I hereby give notice that an ordinary meeting of the Waitematā Local Board will be held on:

 

Date:                      

Time:

Meeting Room:

Venue:

 

Tuesday, 13 September 2016

6.00pm

Waitemata Local Board Office
52 Swanson Street
Auckland

 

Waitematā Local Board

 

OPEN AGENDA

 

 

 

MEMBERSHIP

 

Chairperson

Shale Chambers

 

Deputy Chairperson

Pippa Coom

 

Members

Christopher Dempsey

 

 

Greg Moyle

 

 

Vernon Tava

 

 

Rob Thomas

 

 

Deborah Yates

 

 

(Quorum 4 members)

 

 

 

Sibyl Mandow

Democracy Advisor

 

7 September 2016

 

Contact Telephone: (09) 307 6071

Email: sibyl.mandow@aucklandcouncil.govt.nz

Website: www.aucklandcouncil.govt.nz

 

 


 

 

 


Waitematā Local Board

13 September 2016

 

 

ITEM   TABLE OF CONTENTS                                                                                        PAGE

1          Welcome                                                                                                                         5

2          Apologies                                                                                                                        5

3          Declaration of Interest                                                                                                   5

4          Confirmation of Minutes                                                                                               5

5          Leave of Absence                                                                                                          5

6          Acknowledgements                                                                                                       5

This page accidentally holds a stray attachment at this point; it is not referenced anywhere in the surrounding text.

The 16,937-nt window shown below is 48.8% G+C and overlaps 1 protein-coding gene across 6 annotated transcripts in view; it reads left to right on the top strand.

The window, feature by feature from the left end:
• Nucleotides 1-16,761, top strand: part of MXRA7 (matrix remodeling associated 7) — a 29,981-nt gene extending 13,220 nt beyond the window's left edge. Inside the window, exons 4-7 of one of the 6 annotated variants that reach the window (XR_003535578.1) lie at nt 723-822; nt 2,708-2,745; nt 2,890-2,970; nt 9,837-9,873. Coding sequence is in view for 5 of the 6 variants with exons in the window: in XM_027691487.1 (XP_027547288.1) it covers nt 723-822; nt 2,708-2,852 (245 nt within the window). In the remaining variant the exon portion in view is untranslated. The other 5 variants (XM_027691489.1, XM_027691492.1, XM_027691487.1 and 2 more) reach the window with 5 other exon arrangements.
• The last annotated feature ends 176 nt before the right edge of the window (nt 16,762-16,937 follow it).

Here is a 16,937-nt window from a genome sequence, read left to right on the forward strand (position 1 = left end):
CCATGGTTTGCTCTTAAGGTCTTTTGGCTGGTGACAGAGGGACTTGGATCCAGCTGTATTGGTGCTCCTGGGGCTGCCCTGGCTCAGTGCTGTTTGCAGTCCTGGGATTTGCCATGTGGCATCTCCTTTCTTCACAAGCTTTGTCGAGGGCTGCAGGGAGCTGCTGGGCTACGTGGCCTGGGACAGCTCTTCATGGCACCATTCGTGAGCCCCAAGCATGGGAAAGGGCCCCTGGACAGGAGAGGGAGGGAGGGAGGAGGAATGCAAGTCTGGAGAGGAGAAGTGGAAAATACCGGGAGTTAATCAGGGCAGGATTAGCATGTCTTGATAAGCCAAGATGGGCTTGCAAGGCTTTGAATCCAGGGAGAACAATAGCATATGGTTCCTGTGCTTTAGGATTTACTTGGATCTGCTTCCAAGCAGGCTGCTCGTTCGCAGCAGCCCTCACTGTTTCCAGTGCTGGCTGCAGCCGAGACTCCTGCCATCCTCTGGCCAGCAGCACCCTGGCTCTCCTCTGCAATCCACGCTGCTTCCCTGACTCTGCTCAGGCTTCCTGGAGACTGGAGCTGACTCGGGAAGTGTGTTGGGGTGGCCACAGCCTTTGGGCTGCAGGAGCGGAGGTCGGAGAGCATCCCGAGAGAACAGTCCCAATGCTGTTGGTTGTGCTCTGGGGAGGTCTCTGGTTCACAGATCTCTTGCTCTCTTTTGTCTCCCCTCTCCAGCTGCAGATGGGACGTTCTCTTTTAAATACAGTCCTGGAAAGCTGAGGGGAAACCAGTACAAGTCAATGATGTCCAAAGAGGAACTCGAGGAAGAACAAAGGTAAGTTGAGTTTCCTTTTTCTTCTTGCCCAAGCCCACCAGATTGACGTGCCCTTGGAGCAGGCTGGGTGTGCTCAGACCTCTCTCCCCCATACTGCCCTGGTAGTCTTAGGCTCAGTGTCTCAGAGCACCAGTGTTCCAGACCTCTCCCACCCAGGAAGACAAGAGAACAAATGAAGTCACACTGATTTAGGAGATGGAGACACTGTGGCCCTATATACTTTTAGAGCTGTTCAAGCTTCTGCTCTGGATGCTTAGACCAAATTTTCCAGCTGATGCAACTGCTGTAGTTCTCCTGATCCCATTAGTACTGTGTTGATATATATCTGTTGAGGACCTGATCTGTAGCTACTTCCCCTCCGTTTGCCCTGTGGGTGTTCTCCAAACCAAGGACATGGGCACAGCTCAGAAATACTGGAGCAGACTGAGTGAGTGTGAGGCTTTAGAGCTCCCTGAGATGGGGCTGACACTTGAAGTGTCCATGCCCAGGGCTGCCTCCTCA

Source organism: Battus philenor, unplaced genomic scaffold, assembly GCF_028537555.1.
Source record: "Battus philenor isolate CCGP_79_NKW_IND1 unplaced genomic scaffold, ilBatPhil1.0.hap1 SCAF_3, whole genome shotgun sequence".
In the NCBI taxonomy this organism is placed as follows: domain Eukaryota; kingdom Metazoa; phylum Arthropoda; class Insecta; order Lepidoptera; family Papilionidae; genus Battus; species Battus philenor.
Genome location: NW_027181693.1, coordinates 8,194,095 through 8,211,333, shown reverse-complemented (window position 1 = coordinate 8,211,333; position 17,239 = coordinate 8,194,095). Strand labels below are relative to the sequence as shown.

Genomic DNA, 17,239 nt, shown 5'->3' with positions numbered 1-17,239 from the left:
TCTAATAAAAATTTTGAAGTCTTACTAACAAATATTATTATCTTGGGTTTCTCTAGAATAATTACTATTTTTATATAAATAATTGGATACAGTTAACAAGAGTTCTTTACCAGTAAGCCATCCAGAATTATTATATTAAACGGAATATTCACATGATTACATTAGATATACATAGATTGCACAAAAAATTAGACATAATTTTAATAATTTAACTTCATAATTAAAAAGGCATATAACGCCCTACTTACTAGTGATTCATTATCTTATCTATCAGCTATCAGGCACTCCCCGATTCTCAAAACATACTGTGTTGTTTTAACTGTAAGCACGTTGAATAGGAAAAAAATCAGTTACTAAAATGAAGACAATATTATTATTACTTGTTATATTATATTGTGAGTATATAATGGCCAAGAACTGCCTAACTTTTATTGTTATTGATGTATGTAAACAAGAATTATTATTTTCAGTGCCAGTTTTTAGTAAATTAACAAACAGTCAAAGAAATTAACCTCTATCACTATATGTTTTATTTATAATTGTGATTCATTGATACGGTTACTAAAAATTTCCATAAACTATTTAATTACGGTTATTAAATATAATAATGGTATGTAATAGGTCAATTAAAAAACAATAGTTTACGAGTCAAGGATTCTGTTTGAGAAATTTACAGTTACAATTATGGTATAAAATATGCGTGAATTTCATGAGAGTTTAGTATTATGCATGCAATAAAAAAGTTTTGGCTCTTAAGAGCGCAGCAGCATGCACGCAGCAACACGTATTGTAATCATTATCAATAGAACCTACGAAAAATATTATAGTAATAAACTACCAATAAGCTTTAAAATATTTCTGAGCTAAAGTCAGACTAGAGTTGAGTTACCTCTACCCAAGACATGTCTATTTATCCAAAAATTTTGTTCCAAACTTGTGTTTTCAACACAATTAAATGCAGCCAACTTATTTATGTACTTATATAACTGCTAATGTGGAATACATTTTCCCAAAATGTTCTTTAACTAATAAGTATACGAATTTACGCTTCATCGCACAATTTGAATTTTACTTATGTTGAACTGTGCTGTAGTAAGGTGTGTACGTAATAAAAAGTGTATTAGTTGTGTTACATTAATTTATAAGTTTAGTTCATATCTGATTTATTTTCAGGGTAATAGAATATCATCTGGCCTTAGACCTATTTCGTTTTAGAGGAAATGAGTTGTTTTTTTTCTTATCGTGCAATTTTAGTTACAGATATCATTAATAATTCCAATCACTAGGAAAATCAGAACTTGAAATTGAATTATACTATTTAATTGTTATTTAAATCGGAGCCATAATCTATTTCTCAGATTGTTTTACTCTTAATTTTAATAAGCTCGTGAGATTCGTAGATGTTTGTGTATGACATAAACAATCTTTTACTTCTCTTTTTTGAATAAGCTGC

7          Petitions                                                                                                                          5

8          Deputations                                                                                                                    5

9          Public Forum                                                                                                                  5

10        Extraordinary Business                                                                                                5

11        Notices of Motion                                                                                                          6

12        Councillor's Report                                                                                                       7

13        Auckland Transport Update - September 2016                                                          9

14        Newmarket Laneways - Teed Street Upgrade                                                          21